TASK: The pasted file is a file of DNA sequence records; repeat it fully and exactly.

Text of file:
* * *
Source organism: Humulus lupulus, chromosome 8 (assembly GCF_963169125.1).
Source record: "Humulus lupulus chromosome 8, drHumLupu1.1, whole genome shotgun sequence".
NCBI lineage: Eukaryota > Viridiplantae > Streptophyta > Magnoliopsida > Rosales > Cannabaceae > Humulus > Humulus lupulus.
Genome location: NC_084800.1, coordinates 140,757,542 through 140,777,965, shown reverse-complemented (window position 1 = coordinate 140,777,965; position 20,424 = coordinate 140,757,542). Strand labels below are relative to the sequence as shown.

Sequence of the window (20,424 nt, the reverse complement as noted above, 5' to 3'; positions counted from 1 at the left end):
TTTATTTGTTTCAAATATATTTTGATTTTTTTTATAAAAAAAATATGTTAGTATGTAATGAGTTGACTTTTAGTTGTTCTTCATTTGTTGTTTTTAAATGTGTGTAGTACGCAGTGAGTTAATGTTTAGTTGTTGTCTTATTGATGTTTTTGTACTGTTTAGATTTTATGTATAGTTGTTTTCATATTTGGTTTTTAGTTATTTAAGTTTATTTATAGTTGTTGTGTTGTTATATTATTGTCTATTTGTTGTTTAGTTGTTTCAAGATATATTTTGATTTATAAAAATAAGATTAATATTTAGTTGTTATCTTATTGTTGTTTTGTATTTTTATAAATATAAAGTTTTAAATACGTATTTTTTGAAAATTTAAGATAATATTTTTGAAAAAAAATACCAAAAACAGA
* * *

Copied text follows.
Source organism: Humulus lupulus, chromosome 8 (assembly GCF_963169125.1).
Source record: "Humulus lupulus chromosome 8, drHumLupu1.1, whole genome shotgun sequence".
NCBI lineage: Eukaryota > Viridiplantae > Streptophyta > Magnoliopsida > Rosales > Cannabaceae > Humulus > Humulus lupulus.
Genome location: NC_084800.1, coordinates 140,757,542 through 140,777,965, shown reverse-complemented (window position 1 = coordinate 140,777,965; position 20,424 = coordinate 140,757,542). Strand labels below are relative to the sequence as shown.

Sequence of the window (20,424 nt, the reverse complement as noted above, 5' to 3'; positions counted from 1 at the left end):
TTTATTTGTTTCAAATATATTTTGATTTTTTTTATAAAAAAAATATGTTAGTATGTAATGAGTTGACTTTTAGTTGTTCTTCATTTGTTGTTTTTAAATGTGTGTAGTACGCAGTGAGTTAATGTTTAGTTGTTGTCTTATTGATGTTTTTGTACTGTTTAGATTTTATGTATAGTTGTTTTCATATTTGGTTTTTAGTTATTTAAGTTTATTTATAGTTGTTGTGTTGTTATATTATTGTCTATTTGTTGTTTAGTTGTTTCAAGATATATTTTGATTTATAAAAATAAGATTAATATTTAGTTGTTATCTTATTGTTGTTTTGTATTTTTATAAATATAAAGTTTTAAATACGTATTTTTTGAAAATTTAAGATAATATTTTTGAAAAAAAATACCAAAAACAGA